Researchers have demonstrated that microbial signatures could be used to identify individuals involved in crimes such as burglaries, according to research presented at ASM Microbe.
In line with our focus this month on emerging technologies, we spoke to Eugene Koonin, Senior Investigator at the National Center for Biotechnology Information, about metagenomics and how it can be used to understand more about the global virome.
New research has identified growth-restoring mutations in ceftriaxone-resistant gonorrhoea strains, providing insight into this bacteria’s evolution and raising concerns over the spread of this ‘superbug’.
A peek behind the paper – Shilian Xu on the dominance of different bacterial genotypes under sublethal antibiotic pressure
In this interview, take a look behind the scenes of a recent Future Microbiology article investigating the collective resistance of different bacterial genotype populations, with authors, Shilian Xu, Jiaru Yang, Chong Yin and Xiaohua Zhao.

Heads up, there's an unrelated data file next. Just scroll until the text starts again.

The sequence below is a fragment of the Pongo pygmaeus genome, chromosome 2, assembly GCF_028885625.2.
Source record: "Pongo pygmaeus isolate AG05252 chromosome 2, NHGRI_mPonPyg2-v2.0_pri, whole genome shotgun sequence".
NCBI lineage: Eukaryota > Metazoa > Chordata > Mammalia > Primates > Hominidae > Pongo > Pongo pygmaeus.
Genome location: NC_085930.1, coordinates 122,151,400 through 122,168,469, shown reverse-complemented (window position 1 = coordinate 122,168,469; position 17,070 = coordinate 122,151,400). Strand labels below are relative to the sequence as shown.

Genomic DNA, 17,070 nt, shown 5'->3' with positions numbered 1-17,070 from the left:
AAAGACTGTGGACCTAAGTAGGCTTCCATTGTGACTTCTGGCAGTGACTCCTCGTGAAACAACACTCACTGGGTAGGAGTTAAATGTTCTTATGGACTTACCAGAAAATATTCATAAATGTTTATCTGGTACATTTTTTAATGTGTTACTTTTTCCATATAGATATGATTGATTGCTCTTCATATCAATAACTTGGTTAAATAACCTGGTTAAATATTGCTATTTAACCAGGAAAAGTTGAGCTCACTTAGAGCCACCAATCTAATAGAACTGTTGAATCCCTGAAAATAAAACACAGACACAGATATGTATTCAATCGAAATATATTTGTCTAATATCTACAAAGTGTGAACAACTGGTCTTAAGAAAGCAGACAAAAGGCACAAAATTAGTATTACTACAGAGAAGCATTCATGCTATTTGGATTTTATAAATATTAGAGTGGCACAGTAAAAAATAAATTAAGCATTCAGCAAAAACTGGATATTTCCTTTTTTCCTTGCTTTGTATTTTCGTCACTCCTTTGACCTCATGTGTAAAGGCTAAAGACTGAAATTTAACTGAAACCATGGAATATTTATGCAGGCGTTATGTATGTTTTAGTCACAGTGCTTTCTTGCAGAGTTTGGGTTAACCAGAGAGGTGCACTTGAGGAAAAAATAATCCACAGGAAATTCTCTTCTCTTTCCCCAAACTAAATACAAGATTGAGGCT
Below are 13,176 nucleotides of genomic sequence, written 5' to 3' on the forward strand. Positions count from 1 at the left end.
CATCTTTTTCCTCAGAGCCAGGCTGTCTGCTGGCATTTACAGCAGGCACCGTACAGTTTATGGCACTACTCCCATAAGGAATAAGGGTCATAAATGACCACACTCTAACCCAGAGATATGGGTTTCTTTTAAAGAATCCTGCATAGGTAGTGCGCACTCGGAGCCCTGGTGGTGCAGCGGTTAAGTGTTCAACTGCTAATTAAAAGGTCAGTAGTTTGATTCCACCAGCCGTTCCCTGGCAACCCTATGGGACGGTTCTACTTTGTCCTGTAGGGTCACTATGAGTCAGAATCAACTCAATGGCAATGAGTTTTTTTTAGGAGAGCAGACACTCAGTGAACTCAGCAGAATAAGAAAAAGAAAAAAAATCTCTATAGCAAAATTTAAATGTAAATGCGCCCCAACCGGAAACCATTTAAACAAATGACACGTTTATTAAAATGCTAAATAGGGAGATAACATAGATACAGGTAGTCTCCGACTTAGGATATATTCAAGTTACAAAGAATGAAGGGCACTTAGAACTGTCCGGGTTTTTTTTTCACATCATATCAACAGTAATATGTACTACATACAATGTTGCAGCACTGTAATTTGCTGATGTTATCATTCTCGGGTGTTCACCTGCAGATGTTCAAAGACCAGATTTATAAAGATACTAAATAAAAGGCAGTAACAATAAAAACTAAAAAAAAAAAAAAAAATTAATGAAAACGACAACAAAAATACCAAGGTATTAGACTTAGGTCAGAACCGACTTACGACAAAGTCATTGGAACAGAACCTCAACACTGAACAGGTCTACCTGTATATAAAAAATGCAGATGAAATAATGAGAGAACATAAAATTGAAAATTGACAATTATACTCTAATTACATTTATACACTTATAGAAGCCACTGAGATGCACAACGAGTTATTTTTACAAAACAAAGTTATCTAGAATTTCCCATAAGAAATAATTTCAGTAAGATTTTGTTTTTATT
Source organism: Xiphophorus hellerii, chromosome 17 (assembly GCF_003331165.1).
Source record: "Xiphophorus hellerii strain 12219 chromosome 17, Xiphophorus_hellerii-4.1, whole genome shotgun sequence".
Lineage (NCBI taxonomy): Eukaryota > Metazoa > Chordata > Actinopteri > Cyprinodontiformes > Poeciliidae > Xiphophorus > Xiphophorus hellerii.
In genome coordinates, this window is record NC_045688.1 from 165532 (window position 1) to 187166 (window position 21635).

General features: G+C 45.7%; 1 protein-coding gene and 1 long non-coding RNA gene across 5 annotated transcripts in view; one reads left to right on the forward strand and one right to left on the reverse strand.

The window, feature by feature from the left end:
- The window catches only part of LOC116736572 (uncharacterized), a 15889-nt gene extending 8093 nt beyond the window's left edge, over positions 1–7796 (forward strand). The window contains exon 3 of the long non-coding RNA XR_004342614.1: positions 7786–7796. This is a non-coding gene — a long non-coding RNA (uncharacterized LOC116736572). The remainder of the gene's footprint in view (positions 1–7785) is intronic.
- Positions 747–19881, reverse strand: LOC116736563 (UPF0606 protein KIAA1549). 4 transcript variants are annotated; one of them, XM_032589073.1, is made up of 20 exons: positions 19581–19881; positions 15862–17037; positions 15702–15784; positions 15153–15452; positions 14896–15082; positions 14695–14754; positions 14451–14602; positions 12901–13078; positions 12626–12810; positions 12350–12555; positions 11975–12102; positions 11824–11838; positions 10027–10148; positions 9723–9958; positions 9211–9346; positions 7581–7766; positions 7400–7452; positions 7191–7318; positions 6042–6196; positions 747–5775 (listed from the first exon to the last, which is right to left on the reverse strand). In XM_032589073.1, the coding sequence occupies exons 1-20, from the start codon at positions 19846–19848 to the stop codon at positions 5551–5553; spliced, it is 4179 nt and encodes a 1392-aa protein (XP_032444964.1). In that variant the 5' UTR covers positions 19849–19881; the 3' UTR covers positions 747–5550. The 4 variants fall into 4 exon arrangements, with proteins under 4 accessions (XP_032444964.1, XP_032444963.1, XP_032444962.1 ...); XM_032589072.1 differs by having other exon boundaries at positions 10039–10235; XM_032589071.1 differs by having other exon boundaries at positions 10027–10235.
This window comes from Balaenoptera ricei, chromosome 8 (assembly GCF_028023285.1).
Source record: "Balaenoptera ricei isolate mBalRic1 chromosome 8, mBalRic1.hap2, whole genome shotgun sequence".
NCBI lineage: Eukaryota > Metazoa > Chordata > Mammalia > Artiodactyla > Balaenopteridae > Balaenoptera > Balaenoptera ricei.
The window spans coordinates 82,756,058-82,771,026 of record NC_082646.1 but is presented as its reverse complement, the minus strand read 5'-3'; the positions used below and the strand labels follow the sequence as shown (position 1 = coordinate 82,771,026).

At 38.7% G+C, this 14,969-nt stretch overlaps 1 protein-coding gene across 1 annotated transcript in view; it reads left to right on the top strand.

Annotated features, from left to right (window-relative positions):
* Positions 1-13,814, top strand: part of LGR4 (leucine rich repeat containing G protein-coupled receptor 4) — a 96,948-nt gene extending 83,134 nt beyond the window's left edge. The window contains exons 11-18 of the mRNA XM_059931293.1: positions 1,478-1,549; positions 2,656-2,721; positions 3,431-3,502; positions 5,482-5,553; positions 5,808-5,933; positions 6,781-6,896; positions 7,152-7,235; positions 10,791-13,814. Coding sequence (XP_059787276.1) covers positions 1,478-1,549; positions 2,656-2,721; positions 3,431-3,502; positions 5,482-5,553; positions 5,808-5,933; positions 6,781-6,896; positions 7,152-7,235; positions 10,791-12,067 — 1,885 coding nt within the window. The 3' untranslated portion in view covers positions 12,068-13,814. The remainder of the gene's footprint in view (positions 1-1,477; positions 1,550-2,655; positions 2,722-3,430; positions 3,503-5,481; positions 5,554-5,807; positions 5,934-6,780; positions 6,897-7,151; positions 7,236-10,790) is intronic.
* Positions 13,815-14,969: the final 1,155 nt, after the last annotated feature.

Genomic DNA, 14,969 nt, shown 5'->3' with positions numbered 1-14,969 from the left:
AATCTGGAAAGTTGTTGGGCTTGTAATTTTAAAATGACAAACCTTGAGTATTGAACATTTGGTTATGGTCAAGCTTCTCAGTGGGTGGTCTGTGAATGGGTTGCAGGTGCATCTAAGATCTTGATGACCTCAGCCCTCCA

Although the microbiome has been implicated in many pathologies, from obesity to Alzheimer’s, in this feature, we take a closer look at the role of the microbiome in infectious diseases. Discover more in our February focus.
The Microbe Directory is a collective research effort aiming to profile over 7,000 microbes in order to provide further information for any researchers carrying out metagenomic analyses. We spoke to two of the Project Leaders, Heba Shaaban and David Westfall about the project, how it’s being used in research and how you can get involved.
The gene-editing technique CRISPR could be used to detect infections, potentially revolutionizing the detection of viruses such as HPV and Zika, according to two papers recently published in Science.
Researchers have carried out the largest genetic study of Anopheles gambiae, discovering the spread of resistance and high genetic diversity.
Scientists have explored how the viral genome affects the infectious potency of HIV; discovering that viruses have likely evolved to remove CG dinucleotides in order to avoid surveillance to mammalian defence mechanisms.
Researchers have unveiled novel pathways controlled by the multiple antibiotic resistance operon and identified new ways in which bacteria protect themselves against antibiotics.